Free thiols were detected with the Elman assay upon reaction with 5,5′-dithiobis-(2-nitrobenzoic acid). Detection and quantification of the protein thiol groups was carried out with the spectrophotometric assay based on the reaction of thiol groups with 5,5′-dithiobis-(2-nitrobenzoic acid) (DTNB or Ellman’s reagent) (Ellman 1959). For this purpose, 3 mL of a 17.3 μM protein solution in 20 mM Tris–HCl (pH 8.5) was illuminated with 295-nm light, in a quartz macrocuvette (1-cm path length) for different time periods using an RTC 2000 PTI spectrometer. The time-dependent fluorescence emission intensity at 350 nm was acquired. All slits were set to 2-nm bandwidth. An excess of DTNB (100 μL of an 8.5-mM stock solution of DTNB in absolute methanol) was added to 900 μL of cutinase solution, prior to and after illumination of cutinase with 295-nm light. The DTNB stock in methanol is stable up to 2 wk at 4°C. The absorbance at 412 nm of the released NTB ion (nitrotehiobenzoate ion, epsilon412nm = 13,600 M−1cm−1) was measured with a UV/Visible Pharmacia spectrophotometer immediately after mixing the two components and after 20 min and 24 min reaction time. The readings were stable between 20 min and 24 min. Each data point is an average of three measurements after 24 min of mixing time at 25°C. The absorbance at 412 nm, proportional to the amount of thiol groups released by the photo-induced reaction, was measured as a function of the fluorescence intensity increase observed upon different illumination times, as described above. As a blank, 100 μL of an 8.5-mM stock solution of DTNB in absolute methanol was added to 900 μL of nonirradiated cutinase (17.3 μM cutinase solution in 20 mM Tris–HCl at pH 8.5). The concentration of illuminated cutinase sample had to be higher than in the previously described experiments to secure that enough free thiol group was formed upon illumination in order to be detected by the DTNB method (Neves-Petersen et al. 2002).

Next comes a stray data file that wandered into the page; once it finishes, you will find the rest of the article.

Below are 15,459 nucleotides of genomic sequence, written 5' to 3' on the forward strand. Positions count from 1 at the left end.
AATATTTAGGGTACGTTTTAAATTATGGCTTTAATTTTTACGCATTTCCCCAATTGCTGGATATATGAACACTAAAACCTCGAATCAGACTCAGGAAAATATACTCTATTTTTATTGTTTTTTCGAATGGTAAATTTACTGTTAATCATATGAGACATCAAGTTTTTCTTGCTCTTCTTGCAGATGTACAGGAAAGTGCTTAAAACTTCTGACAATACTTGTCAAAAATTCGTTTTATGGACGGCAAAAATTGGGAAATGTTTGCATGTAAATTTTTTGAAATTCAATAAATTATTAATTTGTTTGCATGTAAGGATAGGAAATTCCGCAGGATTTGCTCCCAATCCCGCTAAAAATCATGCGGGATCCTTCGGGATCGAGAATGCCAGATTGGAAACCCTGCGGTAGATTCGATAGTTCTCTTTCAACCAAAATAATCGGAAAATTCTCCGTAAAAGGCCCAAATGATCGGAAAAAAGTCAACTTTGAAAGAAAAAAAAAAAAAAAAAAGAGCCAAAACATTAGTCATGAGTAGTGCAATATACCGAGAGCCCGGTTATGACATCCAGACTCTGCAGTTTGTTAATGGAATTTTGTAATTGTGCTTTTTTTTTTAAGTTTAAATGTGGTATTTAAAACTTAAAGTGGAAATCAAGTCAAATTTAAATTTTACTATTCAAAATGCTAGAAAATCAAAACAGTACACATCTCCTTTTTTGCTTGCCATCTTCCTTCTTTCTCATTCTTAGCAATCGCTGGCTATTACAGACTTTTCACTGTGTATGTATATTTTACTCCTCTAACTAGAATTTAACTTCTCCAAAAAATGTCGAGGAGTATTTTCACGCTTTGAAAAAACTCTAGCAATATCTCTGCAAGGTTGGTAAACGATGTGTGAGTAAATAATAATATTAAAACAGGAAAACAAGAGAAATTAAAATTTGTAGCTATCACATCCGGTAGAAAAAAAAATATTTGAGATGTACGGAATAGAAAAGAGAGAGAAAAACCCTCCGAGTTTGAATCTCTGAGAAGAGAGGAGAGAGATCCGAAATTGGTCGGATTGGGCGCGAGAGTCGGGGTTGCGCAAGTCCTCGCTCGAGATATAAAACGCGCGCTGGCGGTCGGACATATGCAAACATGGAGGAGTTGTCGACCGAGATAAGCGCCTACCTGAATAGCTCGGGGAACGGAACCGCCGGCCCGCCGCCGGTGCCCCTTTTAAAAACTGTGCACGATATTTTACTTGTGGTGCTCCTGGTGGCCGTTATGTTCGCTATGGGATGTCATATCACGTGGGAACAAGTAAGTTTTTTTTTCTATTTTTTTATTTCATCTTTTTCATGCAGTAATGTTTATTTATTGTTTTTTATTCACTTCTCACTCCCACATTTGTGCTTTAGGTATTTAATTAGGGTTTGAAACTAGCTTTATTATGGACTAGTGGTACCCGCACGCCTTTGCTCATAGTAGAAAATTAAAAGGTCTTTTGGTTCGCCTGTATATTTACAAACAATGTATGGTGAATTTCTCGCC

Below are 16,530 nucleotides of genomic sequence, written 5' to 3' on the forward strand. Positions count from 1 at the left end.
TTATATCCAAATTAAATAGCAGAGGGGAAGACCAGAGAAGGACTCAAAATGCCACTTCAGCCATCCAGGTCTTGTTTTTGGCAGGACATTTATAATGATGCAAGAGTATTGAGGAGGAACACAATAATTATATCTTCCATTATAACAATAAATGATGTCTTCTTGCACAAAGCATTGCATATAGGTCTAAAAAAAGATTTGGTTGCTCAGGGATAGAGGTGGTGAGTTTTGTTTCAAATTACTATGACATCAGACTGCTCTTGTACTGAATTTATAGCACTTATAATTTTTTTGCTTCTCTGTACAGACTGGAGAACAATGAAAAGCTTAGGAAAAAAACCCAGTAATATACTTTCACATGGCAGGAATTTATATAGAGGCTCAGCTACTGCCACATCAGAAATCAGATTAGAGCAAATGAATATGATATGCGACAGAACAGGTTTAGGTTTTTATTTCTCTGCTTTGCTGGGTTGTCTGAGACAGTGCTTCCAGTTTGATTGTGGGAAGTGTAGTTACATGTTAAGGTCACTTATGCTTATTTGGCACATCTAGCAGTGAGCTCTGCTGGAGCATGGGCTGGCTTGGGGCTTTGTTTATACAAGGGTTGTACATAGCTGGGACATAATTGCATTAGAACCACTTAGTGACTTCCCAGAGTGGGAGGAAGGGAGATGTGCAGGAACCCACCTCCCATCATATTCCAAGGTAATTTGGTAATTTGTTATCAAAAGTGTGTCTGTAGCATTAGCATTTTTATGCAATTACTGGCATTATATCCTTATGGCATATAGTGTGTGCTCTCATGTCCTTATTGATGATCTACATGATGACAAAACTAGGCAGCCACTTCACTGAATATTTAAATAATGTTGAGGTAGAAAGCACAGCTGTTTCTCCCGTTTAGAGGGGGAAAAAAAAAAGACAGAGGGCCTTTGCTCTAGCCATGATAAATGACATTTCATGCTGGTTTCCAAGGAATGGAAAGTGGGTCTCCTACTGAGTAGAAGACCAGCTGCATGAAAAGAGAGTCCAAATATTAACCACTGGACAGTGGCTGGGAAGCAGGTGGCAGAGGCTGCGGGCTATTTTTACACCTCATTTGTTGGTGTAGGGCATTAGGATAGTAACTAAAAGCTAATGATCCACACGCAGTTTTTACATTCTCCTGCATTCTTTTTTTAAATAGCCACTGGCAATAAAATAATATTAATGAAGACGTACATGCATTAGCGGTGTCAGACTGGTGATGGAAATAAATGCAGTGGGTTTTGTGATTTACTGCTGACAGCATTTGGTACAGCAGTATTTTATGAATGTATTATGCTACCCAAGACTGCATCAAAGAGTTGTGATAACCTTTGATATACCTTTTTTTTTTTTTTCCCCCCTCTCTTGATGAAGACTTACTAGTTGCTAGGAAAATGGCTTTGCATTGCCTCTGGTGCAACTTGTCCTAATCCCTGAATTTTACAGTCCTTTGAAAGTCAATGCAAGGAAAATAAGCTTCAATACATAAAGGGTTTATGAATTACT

Microarray production—“six pack” array